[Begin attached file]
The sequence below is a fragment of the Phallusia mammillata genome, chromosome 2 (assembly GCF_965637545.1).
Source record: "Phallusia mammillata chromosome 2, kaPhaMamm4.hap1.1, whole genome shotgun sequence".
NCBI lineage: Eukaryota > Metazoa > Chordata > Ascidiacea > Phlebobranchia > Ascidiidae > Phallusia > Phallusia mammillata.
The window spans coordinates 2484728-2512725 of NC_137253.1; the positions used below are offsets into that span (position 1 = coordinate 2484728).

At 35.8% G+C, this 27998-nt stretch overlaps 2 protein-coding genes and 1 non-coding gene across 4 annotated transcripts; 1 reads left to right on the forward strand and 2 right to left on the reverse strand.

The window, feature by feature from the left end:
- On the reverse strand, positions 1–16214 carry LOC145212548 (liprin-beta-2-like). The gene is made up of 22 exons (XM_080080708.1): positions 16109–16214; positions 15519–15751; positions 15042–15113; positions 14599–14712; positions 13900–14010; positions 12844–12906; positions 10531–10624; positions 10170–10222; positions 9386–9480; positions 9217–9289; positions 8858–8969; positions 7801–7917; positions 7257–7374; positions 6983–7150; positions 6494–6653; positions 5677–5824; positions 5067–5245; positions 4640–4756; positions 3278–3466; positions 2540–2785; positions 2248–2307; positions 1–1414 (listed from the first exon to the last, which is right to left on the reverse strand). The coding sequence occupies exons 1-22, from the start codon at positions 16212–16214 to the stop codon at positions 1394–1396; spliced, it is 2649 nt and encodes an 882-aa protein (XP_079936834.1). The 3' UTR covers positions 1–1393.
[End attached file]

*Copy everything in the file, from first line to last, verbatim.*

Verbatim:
The sequence below is a fragment of the Phallusia mammillata genome, chromosome 2 (assembly GCF_965637545.1).
Source record: "Phallusia mammillata chromosome 2, kaPhaMamm4.hap1.1, whole genome shotgun sequence".
NCBI lineage: Eukaryota > Metazoa > Chordata > Ascidiacea > Phlebobranchia > Ascidiidae > Phallusia > Phallusia mammillata.
The window spans coordinates 2484728-2512725 of NC_137253.1; the positions used below are offsets into that span (position 1 = coordinate 2484728).

At 35.8% G+C, this 27998-nt stretch overlaps 2 protein-coding genes and 1 non-coding gene across 4 annotated transcripts; 1 reads left to right on the forward strand and 2 right to left on the reverse strand.

The window, feature by feature from the left end:
- On the reverse strand, positions 1–16214 carry LOC145212548 (liprin-beta-2-like). The gene is made up of 22 exons (XM_080080708.1): positions 16109–16214; positions 15519–15751; positions 15042–15113; positions 14599–14712; positions 13900–14010; positions 12844–12906; positions 10531–10624; positions 10170–10222; positions 9386–9480; positions 9217–9289; positions 8858–8969; positions 7801–7917; positions 7257–7374; positions 6983–7150; positions 6494–6653; positions 5677–5824; positions 5067–5245; positions 4640–4756; positions 3278–3466; positions 2540–2785; positions 2248–2307; positions 1–1414 (listed from the first exon to the last, which is right to left on the reverse strand). The coding sequence occupies exons 1-22, from the start codon at positions 16212–16214 to the stop codon at positions 1394–1396; spliced, it is 2649 nt and encodes an 882-aa protein (XP_079936834.1). The 3' UTR covers positions 1–1393.